Subject Lead for Sociology: Ms Nicola Ash

Sociology by Ms Nicola Ash

"There is not a day that passes by that I do not reflect on my learning and teaching of sociology. For me, sociology has provided me with a better understanding of social behaviour, social institutions, and reasons for the differentials in group opportunities and outcomes. By studying sociology people learn how to think critically about social issues and problems that confront our society. The study of sociology enriches students' lives and prepares them for careers in an increasingly diverse world. After reading Max Weber’s ‘The Protestant Ethic and the Spirit of Capitalism’ it enthused me to look at religion from a sociologist perspective, and how religion has played a vital role in society, but society has just as equally influenced religion. It has allowed me to understand, not just society, but myself better."

Why Study Sociology?

Sociology can completely change the way you see the social world around you and your place in it. It forces us to question the assumptions we hold about the roles we adopt in society, the patterns of our own behaviour in everyday life as well as in the major life decisions we take (e.g. family, work decisions). It examines the reasons why our society is organized the way it is, asking ‘Is our society just or unjust?,’ ‘Why is power distributed in the way it is?,’ ‘What shapes people’s choices about their family lives, religion, educational and professional choices?.’

Course Description

In asking questions in Sociology A level, you will look at the major theoretical perspectives that have shaped our thinking about the social world around us from those that defend and validate the social world we live in, such as functionalism, to those that offer a radical challenge to the world we live and its claim to be a just society, such as Marxism and feminism.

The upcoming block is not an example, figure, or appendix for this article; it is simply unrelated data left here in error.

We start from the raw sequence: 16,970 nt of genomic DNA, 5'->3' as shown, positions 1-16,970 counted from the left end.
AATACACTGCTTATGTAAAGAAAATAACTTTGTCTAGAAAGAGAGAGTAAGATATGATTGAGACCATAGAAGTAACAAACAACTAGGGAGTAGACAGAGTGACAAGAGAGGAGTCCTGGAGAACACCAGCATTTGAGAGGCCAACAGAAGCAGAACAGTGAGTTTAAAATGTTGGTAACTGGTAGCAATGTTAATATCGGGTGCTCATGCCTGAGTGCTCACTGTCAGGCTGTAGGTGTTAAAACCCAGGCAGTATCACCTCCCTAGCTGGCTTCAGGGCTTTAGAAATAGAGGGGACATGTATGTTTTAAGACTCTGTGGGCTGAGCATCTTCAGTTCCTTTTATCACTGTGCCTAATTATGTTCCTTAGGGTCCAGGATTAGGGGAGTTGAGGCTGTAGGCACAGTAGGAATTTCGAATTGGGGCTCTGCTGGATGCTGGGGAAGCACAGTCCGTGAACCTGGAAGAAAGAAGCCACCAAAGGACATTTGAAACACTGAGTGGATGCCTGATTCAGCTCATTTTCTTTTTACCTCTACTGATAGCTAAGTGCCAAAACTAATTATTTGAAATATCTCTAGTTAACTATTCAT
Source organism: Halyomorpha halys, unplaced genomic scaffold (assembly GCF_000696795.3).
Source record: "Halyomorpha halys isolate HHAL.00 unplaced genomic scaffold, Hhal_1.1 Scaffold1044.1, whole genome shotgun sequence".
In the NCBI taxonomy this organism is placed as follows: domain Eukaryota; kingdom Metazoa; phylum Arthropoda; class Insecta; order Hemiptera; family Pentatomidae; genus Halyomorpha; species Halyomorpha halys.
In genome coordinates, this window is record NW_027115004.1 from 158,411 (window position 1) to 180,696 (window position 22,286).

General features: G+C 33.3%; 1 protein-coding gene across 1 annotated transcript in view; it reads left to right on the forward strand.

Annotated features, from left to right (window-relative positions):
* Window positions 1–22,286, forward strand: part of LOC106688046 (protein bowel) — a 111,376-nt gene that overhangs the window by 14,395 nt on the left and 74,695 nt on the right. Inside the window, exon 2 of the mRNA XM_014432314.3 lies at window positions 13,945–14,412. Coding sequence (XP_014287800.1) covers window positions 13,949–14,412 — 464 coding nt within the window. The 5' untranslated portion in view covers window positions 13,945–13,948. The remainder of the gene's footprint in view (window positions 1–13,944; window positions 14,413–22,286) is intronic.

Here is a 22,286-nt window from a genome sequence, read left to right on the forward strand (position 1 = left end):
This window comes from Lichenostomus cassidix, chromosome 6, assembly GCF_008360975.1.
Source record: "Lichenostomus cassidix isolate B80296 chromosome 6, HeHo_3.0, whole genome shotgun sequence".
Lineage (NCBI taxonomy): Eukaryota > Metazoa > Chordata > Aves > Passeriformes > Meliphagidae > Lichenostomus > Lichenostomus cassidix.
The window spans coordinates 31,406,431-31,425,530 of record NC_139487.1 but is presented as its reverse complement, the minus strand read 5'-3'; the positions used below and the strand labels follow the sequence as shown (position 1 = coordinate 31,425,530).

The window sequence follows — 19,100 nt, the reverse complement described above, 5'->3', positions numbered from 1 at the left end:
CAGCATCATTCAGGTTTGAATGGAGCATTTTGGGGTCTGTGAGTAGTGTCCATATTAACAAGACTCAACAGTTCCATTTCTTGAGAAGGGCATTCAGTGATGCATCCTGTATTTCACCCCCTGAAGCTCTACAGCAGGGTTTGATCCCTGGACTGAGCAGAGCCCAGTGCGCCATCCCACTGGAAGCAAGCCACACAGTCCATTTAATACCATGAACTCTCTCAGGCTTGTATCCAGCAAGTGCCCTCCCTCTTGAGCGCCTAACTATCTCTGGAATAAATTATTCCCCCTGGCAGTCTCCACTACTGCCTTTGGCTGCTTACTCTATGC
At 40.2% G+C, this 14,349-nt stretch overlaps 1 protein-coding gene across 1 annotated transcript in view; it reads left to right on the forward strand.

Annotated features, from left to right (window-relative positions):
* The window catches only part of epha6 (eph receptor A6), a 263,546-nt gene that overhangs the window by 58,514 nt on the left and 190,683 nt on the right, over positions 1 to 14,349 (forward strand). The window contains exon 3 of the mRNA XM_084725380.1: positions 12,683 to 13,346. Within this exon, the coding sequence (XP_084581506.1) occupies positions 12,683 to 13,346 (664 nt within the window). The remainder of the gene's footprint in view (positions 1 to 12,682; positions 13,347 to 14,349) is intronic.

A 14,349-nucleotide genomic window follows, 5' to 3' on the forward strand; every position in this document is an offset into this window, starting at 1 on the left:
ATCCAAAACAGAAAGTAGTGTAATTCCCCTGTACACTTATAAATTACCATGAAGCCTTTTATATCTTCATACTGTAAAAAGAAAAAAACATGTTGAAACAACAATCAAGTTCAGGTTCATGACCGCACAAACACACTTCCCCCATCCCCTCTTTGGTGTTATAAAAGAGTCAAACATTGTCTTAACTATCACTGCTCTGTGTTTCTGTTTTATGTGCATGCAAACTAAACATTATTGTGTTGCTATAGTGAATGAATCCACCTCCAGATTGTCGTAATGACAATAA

In Year 12, you will look at the role and purpose of education, including vocational education and training, in contemporary society. Differential educational achievement of social groups by social class, gender, and ethnicity in contemporary society. The application of sociological research methods to the study of education with particular reference to the economy and to state policies. Changing patterns of marriage, cohabitation, separation, divorce, childbearing, and the life- course, and the diversity of contemporary family and household structures.

In Year 13, you will study different theories of crime, deviance, social order, and social control. The social distribution of crime and deviance by age, ethnicity, gender, locality, and social class, including recent patterns and trends in crime. On top of this, you will study either the different beliefs in society, which is based largely on the role of religion in contemporary society, or the sociology of the media.

Beyond A level

The GCE in Sociology qualifies for UCAS points. It gives candidates a wide choice of progression options into further study, training, or relevant employment. Candidates who successfully complete the qualification will be well equipped to move onto degrees in areas such as: Community development worker, counsellor, further education lecturer, social researcher, social worker, charity fundraiser, housing manager/officer, human resources officer, primary school teacher, probation officer, secondary school teacher, youth worker.

Entry Requirements

It is not necessary that you have studied Sociology at GCSE. To take the course, it is strongly recommended to have achieved GCSEs at grade 6 or higher in English Language, as well as in Mathematics. What is absolutely required though is that you have an interest in society and debating.

Technical Details
Exam Board AQA
Qualification Type A Level
Course Title Sociology
Specification Code 7192
  Number Duration Weighting of total A Level
External Exams (end of Year 13) 3 2hr each 33.3% each